The actual title is misleading. There is no search of a Northwest Passage in the movie. The screenwriters adapted the first half of the book about the rangers and there were plans to make a second movie to cover the second half of the book where there is a search for such a passage to the northwest of the future USA, but a second part was never made.
Patrick Louis Cooney, Ph. D.
1731 Robert Rogers born in Methuen, Massachusetts of Scotch-Irish parents.
1746 he was on scouting duty in the Merrimack Valley under Captain Ladd.
1749 his father, James Rogers, moved to the woods of Dunbarton and settled in a section named Montelony.
1749 scouting duty under Captain Ebenezer Eastman.
1753 scouting duty under Captain John Goff.
1755 his father was killed by a neighbor, mistaking him for a bear in the woods.
1755 the British recruited New Hampshire farmer Robert Rogers for service in the French and Indian War (1754-63).
17561763 -- the French and Indian War.
1756 Rogers created Rogers' Rangers (the first Rangers) with green uniforms. They served in the upper Hudson River Valley.
by 1758 the British placed him in charge of all colonial Ranger companies.
During the war, the Abenaki Indians, who lived midway between Montreal and Quebec, attacked a British unit under a flag of truce. With a force of 200 Rangers, Rogers destroyed the Indian's village.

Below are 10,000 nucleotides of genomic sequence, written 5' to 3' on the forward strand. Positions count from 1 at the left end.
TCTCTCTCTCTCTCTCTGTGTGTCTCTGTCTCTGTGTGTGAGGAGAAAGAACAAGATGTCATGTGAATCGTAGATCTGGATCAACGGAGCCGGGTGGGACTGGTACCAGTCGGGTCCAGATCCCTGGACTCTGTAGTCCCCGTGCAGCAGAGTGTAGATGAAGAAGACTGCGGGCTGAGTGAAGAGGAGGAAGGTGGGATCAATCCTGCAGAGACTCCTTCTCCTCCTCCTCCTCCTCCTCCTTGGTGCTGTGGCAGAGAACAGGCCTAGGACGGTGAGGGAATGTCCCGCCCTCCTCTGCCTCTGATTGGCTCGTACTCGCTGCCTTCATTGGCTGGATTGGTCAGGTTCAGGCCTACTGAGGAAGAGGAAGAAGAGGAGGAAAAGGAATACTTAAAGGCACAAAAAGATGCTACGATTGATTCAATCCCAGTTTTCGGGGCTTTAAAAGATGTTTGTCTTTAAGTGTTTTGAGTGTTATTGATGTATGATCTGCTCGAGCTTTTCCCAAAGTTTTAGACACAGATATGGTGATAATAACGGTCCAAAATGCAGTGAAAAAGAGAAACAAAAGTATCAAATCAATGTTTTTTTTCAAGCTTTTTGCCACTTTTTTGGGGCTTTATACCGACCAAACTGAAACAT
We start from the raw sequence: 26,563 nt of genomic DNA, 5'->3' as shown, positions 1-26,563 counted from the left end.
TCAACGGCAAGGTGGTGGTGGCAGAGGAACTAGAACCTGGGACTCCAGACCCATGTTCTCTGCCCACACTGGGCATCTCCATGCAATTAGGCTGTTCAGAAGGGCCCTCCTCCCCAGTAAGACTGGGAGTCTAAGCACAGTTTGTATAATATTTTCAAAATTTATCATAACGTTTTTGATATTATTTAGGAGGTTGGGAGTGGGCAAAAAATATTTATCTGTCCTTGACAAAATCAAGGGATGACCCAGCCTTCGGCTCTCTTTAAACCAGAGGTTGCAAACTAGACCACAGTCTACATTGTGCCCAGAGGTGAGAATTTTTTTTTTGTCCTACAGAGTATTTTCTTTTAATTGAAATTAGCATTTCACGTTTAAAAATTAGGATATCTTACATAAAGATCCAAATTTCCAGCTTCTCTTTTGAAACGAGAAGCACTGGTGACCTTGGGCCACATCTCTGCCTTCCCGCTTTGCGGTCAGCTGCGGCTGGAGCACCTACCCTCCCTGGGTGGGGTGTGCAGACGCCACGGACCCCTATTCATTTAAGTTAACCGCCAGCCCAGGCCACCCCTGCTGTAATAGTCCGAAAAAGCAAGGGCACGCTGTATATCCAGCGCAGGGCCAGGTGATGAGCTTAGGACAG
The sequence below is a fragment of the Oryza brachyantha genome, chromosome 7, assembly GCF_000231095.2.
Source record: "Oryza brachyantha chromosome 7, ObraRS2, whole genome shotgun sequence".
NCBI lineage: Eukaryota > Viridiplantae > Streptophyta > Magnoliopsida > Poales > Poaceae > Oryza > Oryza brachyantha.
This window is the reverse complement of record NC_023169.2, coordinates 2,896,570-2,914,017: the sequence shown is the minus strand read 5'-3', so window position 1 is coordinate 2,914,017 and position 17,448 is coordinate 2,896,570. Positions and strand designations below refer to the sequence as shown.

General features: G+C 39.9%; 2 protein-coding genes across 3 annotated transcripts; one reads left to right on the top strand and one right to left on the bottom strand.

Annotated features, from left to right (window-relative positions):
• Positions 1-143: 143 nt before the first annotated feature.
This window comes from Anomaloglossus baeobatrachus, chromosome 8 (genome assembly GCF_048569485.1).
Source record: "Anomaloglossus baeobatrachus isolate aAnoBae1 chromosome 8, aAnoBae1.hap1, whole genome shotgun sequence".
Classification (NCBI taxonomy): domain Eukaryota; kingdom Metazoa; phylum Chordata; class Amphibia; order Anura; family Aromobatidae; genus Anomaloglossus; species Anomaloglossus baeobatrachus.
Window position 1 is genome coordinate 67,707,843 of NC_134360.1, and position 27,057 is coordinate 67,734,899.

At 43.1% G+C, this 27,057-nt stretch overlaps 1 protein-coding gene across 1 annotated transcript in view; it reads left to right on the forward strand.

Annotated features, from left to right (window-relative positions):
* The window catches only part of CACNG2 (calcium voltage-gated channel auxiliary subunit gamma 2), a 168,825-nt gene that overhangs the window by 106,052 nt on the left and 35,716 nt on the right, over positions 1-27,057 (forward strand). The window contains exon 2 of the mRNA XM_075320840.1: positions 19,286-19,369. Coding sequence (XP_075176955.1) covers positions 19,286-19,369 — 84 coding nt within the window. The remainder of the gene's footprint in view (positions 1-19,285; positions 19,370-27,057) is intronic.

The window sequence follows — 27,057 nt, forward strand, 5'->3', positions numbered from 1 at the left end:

Rogers' Rangers took part in General James Wolfe's expedition against Quebec.
1760 - the Rangers took part in the Montreal campaign.
General Jeffrey Amherst sent the Rangers to take possession of the northwestern posts, including Detroit.
1763 the Rangers participated in Pontiac's War (1763-64) in the Battle of Bloody Bridge.
After the war, Rogers went to England to write of his adventures.
1766 Rogers asked King George III to fund an expedition from the Mississippi River to the Pacific. The King refused. He did, however, grant Rogers command of the northwest post of Michilimackinac.
Rogers proved to be a poor fort commander. He was involved in some shady operations, including treasonous correspondence with a French officer. Rogers also conducted his own expedition and for this, was sent to England to face charges of treason. He was acquitted.
1775 Sept. 22 he was arrested by the Pennsylvania Committee of Safety following his arrival, but was afterwards paroled upon his promise that on the honor of a soldier and a gentleman he would not bear arms against the American United Colonies.
1775 former members of Rogers' Rangers fired upon the British at Concord and Lexington.
Rogers offered his services to George Washington, but the American commander feared that Rogers might be a loyalist spy.
1776 because of his apparent duplicity, the New Hampshire House of Representatives passed a formal vote recommending his arrest.
Rogers joined the British and organized and commanded the Queen's Rangers, which served around New York City. Later the Queens Rangers became the King's Rangers.
1777 he returned to England.
1795 death of Robert Rogers.